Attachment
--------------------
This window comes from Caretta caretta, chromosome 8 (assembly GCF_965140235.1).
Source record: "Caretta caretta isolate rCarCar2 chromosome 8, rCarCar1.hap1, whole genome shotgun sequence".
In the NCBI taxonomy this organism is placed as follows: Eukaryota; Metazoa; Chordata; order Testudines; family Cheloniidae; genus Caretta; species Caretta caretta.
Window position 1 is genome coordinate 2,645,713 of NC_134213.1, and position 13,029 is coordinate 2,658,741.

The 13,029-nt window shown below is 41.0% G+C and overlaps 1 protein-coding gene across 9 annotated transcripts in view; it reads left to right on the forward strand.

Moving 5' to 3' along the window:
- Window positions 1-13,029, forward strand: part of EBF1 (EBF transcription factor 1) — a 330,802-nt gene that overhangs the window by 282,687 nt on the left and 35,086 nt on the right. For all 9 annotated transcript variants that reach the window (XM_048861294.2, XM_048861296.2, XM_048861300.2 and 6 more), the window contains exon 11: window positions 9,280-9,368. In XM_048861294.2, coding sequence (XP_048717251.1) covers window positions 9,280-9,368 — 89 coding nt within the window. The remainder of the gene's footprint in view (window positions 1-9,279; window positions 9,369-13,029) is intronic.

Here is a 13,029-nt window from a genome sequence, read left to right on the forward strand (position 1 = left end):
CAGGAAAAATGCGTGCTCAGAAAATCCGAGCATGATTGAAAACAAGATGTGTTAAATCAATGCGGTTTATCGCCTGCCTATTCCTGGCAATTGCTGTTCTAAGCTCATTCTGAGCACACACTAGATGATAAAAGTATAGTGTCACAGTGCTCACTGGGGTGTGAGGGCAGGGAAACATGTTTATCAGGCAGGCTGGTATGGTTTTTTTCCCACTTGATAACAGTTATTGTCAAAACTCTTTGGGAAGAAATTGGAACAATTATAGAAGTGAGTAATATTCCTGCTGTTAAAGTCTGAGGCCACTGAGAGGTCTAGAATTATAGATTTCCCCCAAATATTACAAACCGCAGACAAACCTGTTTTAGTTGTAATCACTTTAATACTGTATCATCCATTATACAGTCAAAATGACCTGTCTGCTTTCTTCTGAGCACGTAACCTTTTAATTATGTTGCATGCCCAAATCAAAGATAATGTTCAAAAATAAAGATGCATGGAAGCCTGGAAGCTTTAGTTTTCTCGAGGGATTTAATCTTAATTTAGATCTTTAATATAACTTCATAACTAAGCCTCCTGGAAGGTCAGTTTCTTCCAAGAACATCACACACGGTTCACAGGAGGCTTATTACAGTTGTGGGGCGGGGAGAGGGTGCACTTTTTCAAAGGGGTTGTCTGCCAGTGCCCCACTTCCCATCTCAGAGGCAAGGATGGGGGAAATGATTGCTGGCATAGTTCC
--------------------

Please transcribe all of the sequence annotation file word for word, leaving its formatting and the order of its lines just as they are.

This window comes from Caretta caretta, chromosome 8 (assembly GCF_965140235.1).
Source record: "Caretta caretta isolate rCarCar2 chromosome 8, rCarCar1.hap1, whole genome shotgun sequence".
In the NCBI taxonomy this organism is placed as follows: Eukaryota; Metazoa; Chordata; order Testudines; family Cheloniidae; genus Caretta; species Caretta caretta.
Window position 1 is genome coordinate 2,645,713 of NC_134213.1, and position 13,029 is coordinate 2,658,741.

The 13,029-nt window shown below is 41.0% G+C and overlaps 1 protein-coding gene across 9 annotated transcripts in view; it reads left to right on the forward strand.

Moving 5' to 3' along the window:
- Window positions 1-13,029, forward strand: part of EBF1 (EBF transcription factor 1) — a 330,802-nt gene that overhangs the window by 282,687 nt on the left and 35,086 nt on the right. For all 9 annotated transcript variants that reach the window (XM_048861294.2, XM_048861296.2, XM_048861300.2 and 6 more), the window contains exon 11: window positions 9,280-9,368. In XM_048861294.2, coding sequence (XP_048717251.1) covers window positions 9,280-9,368 — 89 coding nt within the window. The remainder of the gene's footprint in view (window positions 1-9,279; window positions 9,369-13,029) is intronic.

Here is a 13,029-nt window from a genome sequence, read left to right on the forward strand (position 1 = left end):
CAGGAAAAATGCGTGCTCAGAAAATCCGAGCATGATTGAAAACAAGATGTGTTAAATCAATGCGGTTTATCGCCTGCCTATTCCTGGCAATTGCTGTTCTAAGCTCATTCTGAGCACACACTAGATGATAAAAGTATAGTGTCACAGTGCTCACTGGGGTGTGAGGGCAGGGAAACATGTTTATCAGGCAGGCTGGTATGGTTTTTTTCCCACTTGATAACAGTTATTGTCAAAACTCTTTGGGAAGAAATTGGAACAATTATAGAAGTGAGTAATATTCCTGCTGTTAAAGTCTGAGGCCACTGAGAGGTCTAGAATTATAGATTTCCCCCAAATATTACAAACCGCAGACAAACCTGTTTTAGTTGTAATCACTTTAATACTGTATCATCCATTATACAGTCAAAATGACCTGTCTGCTTTCTTCTGAGCACGTAACCTTTTAATTATGTTGCATGCCCAAATCAAAGATAATGTTCAAAAATAAAGATGCATGGAAGCCTGGAAGCTTTAGTTTTCTCGAGGGATTTAATCTTAATTTAGATCTTTAATATAACTTCATAACTAAGCCTCCTGGAAGGTCAGTTTCTTCCAAGAACATCACACACGGTTCACAGGAGGCTTATTACAGTTGTGGGGCGGGGAGAGGGTGCACTTTTTCAAAGGGGTTGTCTGCCAGTGCCCCACTTCCCATCTCAGAGGCAAGGATGGGGGAAATGATTGCTGGCATAGTTCC